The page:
Crown lawyers have briefed ministers on plans to go after the "keyboard warriors" who spout hatred in online fans' forums.
And the law chiefs are considering a dramatic rise in the maximum jail term for such crimes, which currently stands at just six months.
Under the proposals, offenders who make death threats online or incite religious hatred would face jury trials and maximum five-year sentences.
Of course this is billed as being designed to tackle sectarian hatred between Catholics and Protestants supporting rival football teams. That is sinister in itself. Some of the venom between Celtic and Rangers supporters may be unsavoury, but they have a right to express it. Criminalising an opinion is always sinister. But, of course, once this legislation is introduced, I have no doubt it will be extended to cover "islamophobia" too.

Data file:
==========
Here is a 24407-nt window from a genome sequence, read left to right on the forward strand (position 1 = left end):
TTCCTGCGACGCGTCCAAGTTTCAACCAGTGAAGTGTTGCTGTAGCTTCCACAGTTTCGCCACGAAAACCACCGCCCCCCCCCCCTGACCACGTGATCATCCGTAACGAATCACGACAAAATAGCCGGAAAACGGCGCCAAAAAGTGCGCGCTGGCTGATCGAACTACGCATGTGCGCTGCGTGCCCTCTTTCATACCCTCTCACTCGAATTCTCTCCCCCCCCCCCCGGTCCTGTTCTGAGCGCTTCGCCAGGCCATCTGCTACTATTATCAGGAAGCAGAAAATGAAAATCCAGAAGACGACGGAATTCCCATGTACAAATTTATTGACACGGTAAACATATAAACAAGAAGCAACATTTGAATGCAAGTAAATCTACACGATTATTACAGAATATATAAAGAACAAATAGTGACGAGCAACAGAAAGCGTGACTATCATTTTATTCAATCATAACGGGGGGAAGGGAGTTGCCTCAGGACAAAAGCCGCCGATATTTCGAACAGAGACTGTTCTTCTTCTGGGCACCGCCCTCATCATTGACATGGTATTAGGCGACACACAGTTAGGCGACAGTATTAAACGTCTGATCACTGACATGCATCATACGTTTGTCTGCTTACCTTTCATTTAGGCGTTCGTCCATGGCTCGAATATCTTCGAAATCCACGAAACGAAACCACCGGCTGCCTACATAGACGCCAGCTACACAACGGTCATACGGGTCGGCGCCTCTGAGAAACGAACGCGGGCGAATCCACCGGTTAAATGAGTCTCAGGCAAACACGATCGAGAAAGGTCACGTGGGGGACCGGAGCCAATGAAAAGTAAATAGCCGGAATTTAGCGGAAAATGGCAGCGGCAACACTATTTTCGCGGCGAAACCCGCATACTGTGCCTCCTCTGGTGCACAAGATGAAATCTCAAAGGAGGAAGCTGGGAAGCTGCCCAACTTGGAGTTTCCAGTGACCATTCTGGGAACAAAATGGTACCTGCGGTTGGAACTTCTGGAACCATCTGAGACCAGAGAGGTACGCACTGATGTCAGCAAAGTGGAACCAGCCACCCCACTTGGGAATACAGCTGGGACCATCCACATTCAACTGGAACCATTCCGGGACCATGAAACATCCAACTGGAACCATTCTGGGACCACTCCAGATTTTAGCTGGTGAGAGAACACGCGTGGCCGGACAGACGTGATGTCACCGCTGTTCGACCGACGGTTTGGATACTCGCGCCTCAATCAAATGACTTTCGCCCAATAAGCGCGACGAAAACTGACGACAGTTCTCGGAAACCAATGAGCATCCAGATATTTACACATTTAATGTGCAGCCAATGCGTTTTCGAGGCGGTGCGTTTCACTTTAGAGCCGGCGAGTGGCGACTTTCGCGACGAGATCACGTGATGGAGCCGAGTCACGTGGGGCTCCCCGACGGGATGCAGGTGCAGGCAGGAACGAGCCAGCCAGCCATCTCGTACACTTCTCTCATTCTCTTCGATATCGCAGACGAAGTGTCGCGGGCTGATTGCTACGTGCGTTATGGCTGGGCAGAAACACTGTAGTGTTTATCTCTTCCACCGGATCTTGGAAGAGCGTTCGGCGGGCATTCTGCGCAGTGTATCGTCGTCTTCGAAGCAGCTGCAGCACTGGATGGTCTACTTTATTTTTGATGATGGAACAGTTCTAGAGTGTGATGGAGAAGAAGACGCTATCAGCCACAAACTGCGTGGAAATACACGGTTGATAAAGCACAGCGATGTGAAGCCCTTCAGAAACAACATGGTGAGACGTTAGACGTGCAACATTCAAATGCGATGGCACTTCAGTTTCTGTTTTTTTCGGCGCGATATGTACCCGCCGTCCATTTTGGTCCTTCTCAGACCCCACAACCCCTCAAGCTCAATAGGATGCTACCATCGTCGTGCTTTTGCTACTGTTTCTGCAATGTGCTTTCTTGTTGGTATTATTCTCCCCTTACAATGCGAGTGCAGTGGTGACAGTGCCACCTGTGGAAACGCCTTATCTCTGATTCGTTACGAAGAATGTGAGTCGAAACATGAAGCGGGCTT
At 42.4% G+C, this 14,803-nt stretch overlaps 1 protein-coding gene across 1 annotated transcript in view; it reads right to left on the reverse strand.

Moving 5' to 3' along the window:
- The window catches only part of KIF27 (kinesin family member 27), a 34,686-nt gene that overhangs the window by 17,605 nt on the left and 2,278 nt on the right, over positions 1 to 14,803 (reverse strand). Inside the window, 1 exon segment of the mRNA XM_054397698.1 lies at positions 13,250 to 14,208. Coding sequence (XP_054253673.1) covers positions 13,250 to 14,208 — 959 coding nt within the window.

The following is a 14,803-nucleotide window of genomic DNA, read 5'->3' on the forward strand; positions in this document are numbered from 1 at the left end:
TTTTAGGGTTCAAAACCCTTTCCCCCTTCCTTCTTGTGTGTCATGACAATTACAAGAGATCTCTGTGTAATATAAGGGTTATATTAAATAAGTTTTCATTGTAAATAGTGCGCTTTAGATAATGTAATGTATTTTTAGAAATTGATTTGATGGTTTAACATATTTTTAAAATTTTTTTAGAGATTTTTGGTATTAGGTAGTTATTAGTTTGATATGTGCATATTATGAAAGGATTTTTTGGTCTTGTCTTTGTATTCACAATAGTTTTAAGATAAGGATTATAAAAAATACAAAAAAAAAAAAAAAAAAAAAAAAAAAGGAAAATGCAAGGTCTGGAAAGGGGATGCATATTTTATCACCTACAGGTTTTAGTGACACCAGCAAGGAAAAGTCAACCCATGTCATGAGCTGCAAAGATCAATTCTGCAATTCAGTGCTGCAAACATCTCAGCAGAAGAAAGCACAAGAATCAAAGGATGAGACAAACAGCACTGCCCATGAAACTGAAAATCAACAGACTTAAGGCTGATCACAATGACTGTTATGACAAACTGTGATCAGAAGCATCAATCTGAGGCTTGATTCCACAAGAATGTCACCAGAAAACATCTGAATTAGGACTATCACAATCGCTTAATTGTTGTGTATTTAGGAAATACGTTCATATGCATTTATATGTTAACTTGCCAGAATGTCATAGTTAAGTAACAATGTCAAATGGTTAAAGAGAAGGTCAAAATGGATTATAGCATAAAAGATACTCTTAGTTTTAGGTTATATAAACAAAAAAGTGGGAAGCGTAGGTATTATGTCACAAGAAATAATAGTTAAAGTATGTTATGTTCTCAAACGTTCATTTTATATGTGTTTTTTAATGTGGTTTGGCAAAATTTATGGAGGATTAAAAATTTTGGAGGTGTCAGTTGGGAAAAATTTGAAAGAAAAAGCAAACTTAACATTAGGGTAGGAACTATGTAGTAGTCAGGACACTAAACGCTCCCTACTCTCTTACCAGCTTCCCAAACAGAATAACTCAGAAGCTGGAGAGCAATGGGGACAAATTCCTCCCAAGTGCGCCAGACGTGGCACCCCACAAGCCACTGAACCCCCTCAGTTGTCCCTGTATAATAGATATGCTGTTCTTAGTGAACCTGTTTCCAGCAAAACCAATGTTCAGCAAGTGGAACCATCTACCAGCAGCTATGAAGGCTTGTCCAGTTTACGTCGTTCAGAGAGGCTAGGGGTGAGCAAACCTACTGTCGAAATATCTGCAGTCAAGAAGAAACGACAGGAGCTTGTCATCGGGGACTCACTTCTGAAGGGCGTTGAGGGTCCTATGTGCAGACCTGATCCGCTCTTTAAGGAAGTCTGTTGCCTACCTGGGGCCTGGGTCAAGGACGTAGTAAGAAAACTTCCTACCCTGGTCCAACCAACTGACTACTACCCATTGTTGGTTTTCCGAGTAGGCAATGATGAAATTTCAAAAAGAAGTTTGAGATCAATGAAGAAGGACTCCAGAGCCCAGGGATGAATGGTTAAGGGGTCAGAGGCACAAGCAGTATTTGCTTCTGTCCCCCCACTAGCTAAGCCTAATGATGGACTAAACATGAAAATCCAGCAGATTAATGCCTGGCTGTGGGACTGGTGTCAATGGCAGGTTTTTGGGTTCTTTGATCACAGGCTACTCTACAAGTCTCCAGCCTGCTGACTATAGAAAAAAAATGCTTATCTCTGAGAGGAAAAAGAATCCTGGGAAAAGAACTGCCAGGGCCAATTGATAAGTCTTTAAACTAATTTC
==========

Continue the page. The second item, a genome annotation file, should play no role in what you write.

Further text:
So the islamisation of Scotland and Europe will continue, and those who try to warn about it may face prosecution simply for stating their opinions or citing politically inconvenient facts. And what we have seen with the various hate speech prosecutions around Europe of people like Geert Wilders, Elisabeth Sabaditsch-Wolff and Lars Hedegaard, is that the truth is no defence. It does not matter how well-grounded in fact their opinions are. It is illegal to utter such truths, they are told.